Originally published on Fri January 18, 2013 3:35 pm
Toyota has agreed to settle lawsuits with the relatives of two people killed in one of their vehicles, allegedly after the engine suddenly accelerated. Paul Van Alfen and Charlene Jones Lloyd died near Wendover, Utah in 2010 when their Toyota Camry crashed into a wall.
The individuals who participated in the first Inquisition 800 years ago kept detailed records of their activities. Vast archival collections at the Vatican, in France and in Spain contain accounts of torture victims' cries, descriptions of funeral pyres and even meticulous financial records about the price of torture equipment.
A masked assailant threw acid into the face of the Bolshoi ballet's artistic director on Thursday in Moscow in what may have been a "reprisal for his selection of dancers in starring roles at the famed Russian company," The Associated Press reports.
Caroline Aiken makes her first appearance on Mountain Stage, recorded live on the campus of the University of Georgia in Athens. Born and raised on the Georgia Sea Island of St. Simons, Aiken grew up under the influence of local musicians like the Georgia Sea Island Singers.
As the nation gears up for the second inauguration of President Obama, NPR Books dove into the archives to find some of our favorite interviews with biographers of the first family. Here, you'll find profiles of the president's mother and father, an exploration of Michelle Obama's ancestral roots, and a portrait of the president and first lady's relationship. You'll also find books written by the Obamas themselves.
Manti Te'o, pointing skyward during Notre Dame's game against Michigan on Sept. 22. That was the day, he said then, of his girlfriend's funeral service. Now, he says he never met her and they had only an online and telephone relationship.
Originally published on Fri January 18, 2013 10:53 am
Notre Dame football star Manti Te'o "perpetuated the heartbreaking story" of a girlfriend's death after he supposedly had learned he was the victim of a hoax and that she never existed, The Associated Press writes.
President Obama lays down his marker on guns and exhorts Congress to act. But the House has no intention of voting to ban assault weapons, and rural Democrats in the Senate remain skittish. Meanwhile, Chuck Hagel gets some important backers in his bid to join the cabinet, and Mark Sanford hopes all is forgiven as he tries to return to Congress. But if he deserves a second chance, then so do NPR's Ken Rudin and Ron Elving.
Good morning. I'm Renee Montagne. An amateur prospector in Australia thought he'd stumbled on a car hood. It turned out to be a giant gold nugget shaped like a goldfish. The owner of the local gold shop told the Herald newspaper that if the anonymous prospector was silly enough to melt it down it would be worth nearly $300,000.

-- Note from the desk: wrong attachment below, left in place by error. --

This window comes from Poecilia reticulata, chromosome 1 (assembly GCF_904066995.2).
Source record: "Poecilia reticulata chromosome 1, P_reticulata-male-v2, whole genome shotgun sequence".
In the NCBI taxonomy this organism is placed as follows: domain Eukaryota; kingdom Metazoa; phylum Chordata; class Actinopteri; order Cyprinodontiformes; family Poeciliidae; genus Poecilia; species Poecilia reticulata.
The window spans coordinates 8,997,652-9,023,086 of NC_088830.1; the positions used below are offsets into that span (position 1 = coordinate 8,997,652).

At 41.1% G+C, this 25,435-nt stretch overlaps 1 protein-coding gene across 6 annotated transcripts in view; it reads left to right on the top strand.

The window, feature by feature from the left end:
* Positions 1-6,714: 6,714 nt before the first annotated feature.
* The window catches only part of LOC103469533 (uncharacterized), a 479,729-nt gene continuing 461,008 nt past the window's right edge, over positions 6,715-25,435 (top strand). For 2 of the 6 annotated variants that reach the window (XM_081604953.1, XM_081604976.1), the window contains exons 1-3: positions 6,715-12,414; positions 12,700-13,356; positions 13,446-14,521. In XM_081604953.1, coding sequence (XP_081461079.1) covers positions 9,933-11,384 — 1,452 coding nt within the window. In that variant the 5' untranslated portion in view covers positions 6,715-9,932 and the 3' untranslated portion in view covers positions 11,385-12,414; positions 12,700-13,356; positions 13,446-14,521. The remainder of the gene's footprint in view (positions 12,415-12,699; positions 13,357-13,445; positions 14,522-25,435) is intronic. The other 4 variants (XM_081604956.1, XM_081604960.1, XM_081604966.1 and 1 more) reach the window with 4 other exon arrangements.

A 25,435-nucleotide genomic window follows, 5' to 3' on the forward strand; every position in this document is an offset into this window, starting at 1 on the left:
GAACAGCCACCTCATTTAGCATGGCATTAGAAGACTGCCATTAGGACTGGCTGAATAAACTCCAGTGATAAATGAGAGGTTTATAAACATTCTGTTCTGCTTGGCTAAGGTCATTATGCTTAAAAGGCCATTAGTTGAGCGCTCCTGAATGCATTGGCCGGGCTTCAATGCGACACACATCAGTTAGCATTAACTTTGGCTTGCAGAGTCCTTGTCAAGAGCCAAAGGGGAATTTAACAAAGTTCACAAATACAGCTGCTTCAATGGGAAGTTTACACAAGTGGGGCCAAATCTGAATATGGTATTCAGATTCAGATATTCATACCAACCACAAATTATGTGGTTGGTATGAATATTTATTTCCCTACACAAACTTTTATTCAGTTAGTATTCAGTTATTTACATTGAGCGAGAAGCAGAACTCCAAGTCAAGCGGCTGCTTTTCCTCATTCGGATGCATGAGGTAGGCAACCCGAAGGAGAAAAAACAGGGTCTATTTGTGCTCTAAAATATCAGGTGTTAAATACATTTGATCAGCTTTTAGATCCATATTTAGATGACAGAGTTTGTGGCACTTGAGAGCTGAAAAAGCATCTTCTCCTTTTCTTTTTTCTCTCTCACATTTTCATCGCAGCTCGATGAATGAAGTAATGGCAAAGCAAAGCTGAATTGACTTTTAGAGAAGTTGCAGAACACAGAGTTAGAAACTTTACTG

Unlikely, since its size and shape make it so rare. The gold will be worth far more to a museum or collector. It's MORNING EDITION. Transcript provided by NPR, Copyright National Public Radio.
Good morning, I'm David Greene with news of a fast food chain that's coming up short. Earlier this week, a customer in Australia ordered a Subway Foot-Long sub only to find it measured a mere 11 inches. He posted a photo alongside a tape measure on the company's Facebook page, sparking outrage from customers and an investigation by the New York Post. They bought seven Subway Foot-Longs in New York City and four of them measured less than 12 inches. Subway is looking into this sizable matter.
This is MORNING EDITION, from NPR News. I'm Renee Montagne.
DAVID GREENE, HOST:
And I'm David Greene, good morning. It was one of the most dramatic about-faces ever, by a public figure. Last night, in a televised interview with Oprah Winfrey, Lance Armstrong confessed to using banned performance-enhancing drugs throughout his bicycle racing career. That included seven straight Tour De France victories, though Armstrong was stripped of those titles late last year.
As President Obama prepares to start a second term, MORNING EDITION has asked NPR's foreign correspondents to gauge worldwide expectations for the next four years. We turn, this morning, to Kenya. Pride still runs deep there for the president, with roots in Kenya. But expectations of America's role have shifted from donor aid to partner in trade. NPR's Gregory Warner has the story.
On Thursday, Algerian forces opened fire on Islamists holding dozens of foreigners hostage. The militants, who have been linked to al-Qaida, say they took over the gas facility deep into the Sahara Desert in retaliation for France's attack on Islamic militants in the west African nation of Mali.
With the global auto industry gathered in Detroit this week for the city's renowned auto show, Renee Montagne talks to Chrysler CEO Sergio Marchionne about his company's stunning turnaround, manufacturing overseas and a Chrysler IPO.